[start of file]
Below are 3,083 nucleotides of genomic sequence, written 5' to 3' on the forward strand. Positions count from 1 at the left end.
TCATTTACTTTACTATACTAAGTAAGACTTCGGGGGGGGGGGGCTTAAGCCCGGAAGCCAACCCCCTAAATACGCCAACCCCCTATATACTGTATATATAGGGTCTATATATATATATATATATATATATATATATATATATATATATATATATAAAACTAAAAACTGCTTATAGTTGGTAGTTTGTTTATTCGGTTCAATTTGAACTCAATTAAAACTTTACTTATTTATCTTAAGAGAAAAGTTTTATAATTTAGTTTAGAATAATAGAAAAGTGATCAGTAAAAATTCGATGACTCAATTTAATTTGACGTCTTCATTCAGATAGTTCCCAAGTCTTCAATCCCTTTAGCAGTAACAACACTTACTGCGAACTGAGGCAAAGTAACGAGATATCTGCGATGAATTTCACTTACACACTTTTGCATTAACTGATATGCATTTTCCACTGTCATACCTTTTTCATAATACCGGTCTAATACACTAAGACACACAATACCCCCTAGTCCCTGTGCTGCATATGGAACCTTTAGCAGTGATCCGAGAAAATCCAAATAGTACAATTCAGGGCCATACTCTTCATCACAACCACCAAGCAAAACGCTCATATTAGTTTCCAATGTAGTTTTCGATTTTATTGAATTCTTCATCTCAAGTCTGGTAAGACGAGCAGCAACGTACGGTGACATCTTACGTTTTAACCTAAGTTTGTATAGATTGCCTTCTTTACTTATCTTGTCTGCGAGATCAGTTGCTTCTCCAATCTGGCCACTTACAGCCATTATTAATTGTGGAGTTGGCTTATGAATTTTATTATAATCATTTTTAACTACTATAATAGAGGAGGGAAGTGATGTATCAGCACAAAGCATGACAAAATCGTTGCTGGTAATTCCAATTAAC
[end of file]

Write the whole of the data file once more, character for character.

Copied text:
Below are 3,083 nucleotides of genomic sequence, written 5' to 3' on the forward strand. Positions count from 1 at the left end.
TCATTTACTTTACTATACTAAGTAAGACTTCGGGGGGGGGGGGCTTAAGCCCGGAAGCCAACCCCCTAAATACGCCAACCCCCTATATACTGTATATATAGGGTCTATATATATATATATATATATATATATATATATATATATATATATATATAAAACTAAAAACTGCTTATAGTTGGTAGTTTGTTTATTCGGTTCAATTTGAACTCAATTAAAACTTTACTTATTTATCTTAAGAGAAAAGTTTTATAATTTAGTTTAGAATAATAGAAAAGTGATCAGTAAAAATTCGATGACTCAATTTAATTTGACGTCTTCATTCAGATAGTTCCCAAGTCTTCAATCCCTTTAGCAGTAACAACACTTACTGCGAACTGAGGCAAAGTAACGAGATATCTGCGATGAATTTCACTTACACACTTTTGCATTAACTGATATGCATTTTCCACTGTCATACCTTTTTCATAATACCGGTCTAATACACTAAGACACACAATACCCCCTAGTCCCTGTGCTGCATATGGAACCTTTAGCAGTGATCCGAGAAAATCCAAATAGTACAATTCAGGGCCATACTCTTCATCACAACCACCAAGCAAAACGCTCATATTAGTTTCCAATGTAGTTTTCGATTTTATTGAATTCTTCATCTCAAGTCTGGTAAGACGAGCAGCAACGTACGGTGACATCTTACGTTTTAACCTAAGTTTGTATAGATTGCCTTCTTTACTTATCTTGTCTGCGAGATCAGTTGCTTCTCCAATCTGGCCACTTACAGCCATTATTAATTGTGGAGTTGGCTTATGAATTTTATTATAATCATTTTTAACTACTATAATAGAGGAGGGAAGTGATGTATCAGCACAAAGCATGACAAAATCGTTGCTGGTAATTCCAATTAAC